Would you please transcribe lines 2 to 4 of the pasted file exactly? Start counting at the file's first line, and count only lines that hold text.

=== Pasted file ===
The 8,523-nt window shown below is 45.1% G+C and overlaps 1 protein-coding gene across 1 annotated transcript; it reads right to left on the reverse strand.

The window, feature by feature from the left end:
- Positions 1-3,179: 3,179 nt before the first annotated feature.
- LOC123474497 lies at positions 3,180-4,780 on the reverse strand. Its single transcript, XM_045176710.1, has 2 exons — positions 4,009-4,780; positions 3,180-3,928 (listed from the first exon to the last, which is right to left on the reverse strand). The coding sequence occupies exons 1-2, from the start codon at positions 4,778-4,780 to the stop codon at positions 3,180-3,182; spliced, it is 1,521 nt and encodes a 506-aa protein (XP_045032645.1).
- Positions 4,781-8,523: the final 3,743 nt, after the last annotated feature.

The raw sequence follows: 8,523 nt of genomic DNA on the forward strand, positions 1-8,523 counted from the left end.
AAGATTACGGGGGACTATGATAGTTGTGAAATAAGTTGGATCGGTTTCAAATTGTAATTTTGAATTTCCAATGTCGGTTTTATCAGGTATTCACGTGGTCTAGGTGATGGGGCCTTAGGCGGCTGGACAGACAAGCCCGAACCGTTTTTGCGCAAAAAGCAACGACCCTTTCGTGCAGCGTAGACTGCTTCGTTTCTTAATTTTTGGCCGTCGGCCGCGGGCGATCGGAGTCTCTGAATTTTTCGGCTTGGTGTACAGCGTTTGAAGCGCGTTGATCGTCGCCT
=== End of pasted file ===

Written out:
The window, feature by feature from the left end:
- Positions 1-3,179: 3,179 nt before the first annotated feature.
- LOC123474497 lies at positions 3,180-4,780 on the reverse strand. Its single transcript, XM_045176710.1, has 2 exons — positions 4,009-4,780; positions 3,180-3,928 (listed from the first exon to the last, which is right to left on the reverse strand). The coding sequence occupies exons 1-2, from the start codon at positions 4,778-4,780 to the stop codon at positions 3,180-3,182; spliced, it is 1,521 nt and encodes a 506-aa protein (XP_045032645.1).